In the DOS Archives: Allison Plays Family Feud!

Continuing on this classic MS-DOS kick I’ve gotten into since discovering, I’m taking on the challenge of 1987’s “Family Feud!”

Last Time, on Retroist…

Third grade computer science meets the point-and-click semi-educational game, and I discovered Classic Reload. I played Broderbund’s The Treehouse. We laughed, we didn’t cry, and we can’t get that song out of our heads!

This week, we move forward a few years to middle school and their Computer Science class.

The year…


I was in seventh grade in 1995-1996. Languages and computer class were split year classes – Introduction to Spanish and French for two marking periods, then midterms, and the third and fourth marking periods were spent in Computer class. Computer science class was a totally different concept than it is now – in 1995, we weren’t taught about the internet; rather, we engaged in timed typing, learning how to use a keyboard (remember the home row? Yeah, I don’t use that anymore!), and moving beyond just playing games in class. Our teacher did, however, have floppy disks of different games, so we did have a day here and there where we could play them. We had Wheel of Fortune, Jeopardy, and Family Feud, among other games. I used to play Family Feud whenever we had the chance.

Like alot of aspects of my childhood, I loved the game, but obviously lost track of it.

And thanks to Classic Reload, I rediscovered that fun game.

Even better, I made a gameplay video.

(Be sure to stick around for the rather interesting surprise ending you’ll never see coming!)

Gameplay – Family Feud

Upload via Allison Venezio / Allison’s Written Words


In A Nutshell…

The concept of Family Feud is simple enough without instruction, but it helps to be familiar with the show and the kind of questions that are asked. This game was just as fun as I remembered it. The color palette is quite…colorful. I love the family setup – you have two similar-looking families – Dad, Mom, Brother, Sister…and Boy. Yes, his name is “Boy.” Couldn’t they just call them Brother #1 and Brother #2?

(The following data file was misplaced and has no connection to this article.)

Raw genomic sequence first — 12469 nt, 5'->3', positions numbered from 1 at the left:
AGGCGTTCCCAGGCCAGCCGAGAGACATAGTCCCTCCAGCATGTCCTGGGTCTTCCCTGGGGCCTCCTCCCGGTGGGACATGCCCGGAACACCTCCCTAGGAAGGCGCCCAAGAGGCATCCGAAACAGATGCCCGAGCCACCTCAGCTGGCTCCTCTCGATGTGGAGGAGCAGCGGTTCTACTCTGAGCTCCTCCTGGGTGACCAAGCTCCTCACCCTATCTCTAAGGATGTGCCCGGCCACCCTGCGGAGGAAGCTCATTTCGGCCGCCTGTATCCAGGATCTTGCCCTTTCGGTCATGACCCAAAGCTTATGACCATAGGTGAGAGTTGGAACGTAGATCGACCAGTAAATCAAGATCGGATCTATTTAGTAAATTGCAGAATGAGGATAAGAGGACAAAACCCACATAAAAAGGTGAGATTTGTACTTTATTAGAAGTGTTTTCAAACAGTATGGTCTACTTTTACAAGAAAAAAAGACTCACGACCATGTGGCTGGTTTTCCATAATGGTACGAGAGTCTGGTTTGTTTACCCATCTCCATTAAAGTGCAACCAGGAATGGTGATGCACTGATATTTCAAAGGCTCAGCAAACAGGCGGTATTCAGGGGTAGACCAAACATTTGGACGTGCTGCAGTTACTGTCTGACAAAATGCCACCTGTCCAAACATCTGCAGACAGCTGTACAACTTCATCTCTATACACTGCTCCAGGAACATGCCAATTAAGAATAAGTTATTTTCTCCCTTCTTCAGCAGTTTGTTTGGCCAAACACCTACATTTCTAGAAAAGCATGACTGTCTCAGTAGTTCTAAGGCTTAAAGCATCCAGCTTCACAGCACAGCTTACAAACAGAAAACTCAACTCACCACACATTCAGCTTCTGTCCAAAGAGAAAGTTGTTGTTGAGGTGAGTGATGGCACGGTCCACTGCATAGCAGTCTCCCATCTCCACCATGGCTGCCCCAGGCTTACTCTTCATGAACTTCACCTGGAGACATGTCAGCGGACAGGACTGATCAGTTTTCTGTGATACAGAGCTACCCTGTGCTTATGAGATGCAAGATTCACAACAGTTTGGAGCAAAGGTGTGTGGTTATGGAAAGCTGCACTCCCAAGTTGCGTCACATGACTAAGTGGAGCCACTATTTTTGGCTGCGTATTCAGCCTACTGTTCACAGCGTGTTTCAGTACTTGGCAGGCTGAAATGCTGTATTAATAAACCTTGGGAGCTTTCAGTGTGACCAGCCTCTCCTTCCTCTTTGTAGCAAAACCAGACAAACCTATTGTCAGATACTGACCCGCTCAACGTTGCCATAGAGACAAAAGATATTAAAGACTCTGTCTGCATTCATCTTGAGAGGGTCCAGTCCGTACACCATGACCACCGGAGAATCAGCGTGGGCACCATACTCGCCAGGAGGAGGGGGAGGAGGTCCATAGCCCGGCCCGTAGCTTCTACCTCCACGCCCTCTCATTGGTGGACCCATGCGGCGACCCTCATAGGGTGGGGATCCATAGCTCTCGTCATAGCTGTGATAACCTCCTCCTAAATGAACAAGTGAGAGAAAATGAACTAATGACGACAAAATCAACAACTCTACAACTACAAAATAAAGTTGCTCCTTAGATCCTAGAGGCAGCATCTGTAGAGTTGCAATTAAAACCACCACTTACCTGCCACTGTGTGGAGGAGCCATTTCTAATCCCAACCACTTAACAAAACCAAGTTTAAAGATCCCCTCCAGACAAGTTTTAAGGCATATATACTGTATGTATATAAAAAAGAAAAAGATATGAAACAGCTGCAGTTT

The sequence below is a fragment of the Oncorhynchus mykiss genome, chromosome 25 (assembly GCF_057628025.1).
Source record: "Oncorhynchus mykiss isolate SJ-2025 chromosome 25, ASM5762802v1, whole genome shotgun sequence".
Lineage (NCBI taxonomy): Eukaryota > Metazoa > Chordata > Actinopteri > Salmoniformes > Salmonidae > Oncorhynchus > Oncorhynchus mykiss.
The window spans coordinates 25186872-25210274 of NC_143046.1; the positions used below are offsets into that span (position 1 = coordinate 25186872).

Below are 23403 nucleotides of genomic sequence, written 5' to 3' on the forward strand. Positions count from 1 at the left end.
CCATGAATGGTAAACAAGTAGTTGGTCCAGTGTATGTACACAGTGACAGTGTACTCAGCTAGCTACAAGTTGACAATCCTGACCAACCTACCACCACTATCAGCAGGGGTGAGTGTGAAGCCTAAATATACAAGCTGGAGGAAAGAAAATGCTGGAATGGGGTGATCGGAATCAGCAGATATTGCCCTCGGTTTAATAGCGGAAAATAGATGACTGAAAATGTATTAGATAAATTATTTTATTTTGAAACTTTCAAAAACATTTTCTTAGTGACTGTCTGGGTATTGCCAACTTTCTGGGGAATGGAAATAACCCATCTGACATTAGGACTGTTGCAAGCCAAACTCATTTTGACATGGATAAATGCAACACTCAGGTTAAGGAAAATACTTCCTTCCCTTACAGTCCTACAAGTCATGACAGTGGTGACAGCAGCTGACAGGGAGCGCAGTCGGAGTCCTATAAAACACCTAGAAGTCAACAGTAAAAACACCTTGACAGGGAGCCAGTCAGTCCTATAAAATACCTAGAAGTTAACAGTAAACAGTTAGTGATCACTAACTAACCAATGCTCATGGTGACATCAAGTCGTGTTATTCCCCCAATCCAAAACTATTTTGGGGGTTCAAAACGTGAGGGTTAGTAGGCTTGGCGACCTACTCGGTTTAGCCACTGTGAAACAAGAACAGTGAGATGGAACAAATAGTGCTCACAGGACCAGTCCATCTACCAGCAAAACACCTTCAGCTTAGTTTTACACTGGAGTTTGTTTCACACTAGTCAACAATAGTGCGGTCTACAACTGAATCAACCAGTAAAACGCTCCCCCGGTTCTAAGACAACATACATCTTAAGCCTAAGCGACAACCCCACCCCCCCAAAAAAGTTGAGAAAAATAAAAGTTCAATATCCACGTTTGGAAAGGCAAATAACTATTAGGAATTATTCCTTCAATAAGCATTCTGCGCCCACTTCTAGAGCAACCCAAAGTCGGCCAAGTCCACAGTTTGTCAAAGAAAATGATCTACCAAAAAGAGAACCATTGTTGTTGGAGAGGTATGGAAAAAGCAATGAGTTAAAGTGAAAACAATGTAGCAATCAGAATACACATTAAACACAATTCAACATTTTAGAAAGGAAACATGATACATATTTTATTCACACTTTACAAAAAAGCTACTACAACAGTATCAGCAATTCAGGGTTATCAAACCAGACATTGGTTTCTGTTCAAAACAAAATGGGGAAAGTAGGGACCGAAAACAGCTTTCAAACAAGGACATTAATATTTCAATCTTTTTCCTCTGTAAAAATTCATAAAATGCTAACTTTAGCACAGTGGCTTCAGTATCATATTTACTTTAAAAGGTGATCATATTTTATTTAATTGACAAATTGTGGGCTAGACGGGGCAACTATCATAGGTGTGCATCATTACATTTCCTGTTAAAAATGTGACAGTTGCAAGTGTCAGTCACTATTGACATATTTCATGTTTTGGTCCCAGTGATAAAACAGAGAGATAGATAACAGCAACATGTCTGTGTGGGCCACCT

You can choose your last name for the family you play as – for more fun than I did, play as your own family!

The game is for up to two players (or one player controlling both teams). The sound is very limited, and memory doesn’t recall how it sounded on the floppy disk game. As for playability, the game is fun, and I’ve tried it in short spurts a few times prior to recording. I’ve had to put on my “think like it’s 1987” hat, mostly because the game didn’t recognize one of my answers, so I found some challenges with the survey questions. But still, I love it, and if you like/love Family Feud, this is the perfect game for you!

Once again, thanks to Classic Reload for having cool games like this (and many other choice selections) in their collection. If you haven’t already checked them out, please do so!

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Allison L. Venezio

Secretary/Blogger-Writer at Allison's Written Words and Retroist
Allison is a Secretary by day, a writer/blogger by night (and during lunch breaks and in the mornings before work), a nostalgia geek (and a geek in general), worshipper of Thor (and Chris Hemsworth), and honorary Avenger (she has a pin, so it is official).She collects Funko Pops, loves anything that takes her back to childhood, and has confessed her love for Kenny Loggins.Oh, and she listens to Chicago...alot.If any of this piques your interest, she'd love for you to visit her personal blog, Allison's Written Words, where she talks about alot of the same stuff she talks about here, and more!

She can be found at can follow her blog on Facebook (, Instagram @allisonswrittenwords, and on Twitter @AllisonGeeksOut.

(Her fiancee is supportive of the whole Chris Hemsworth and Kenny Loggins love thing.)
Allison L. Venezio
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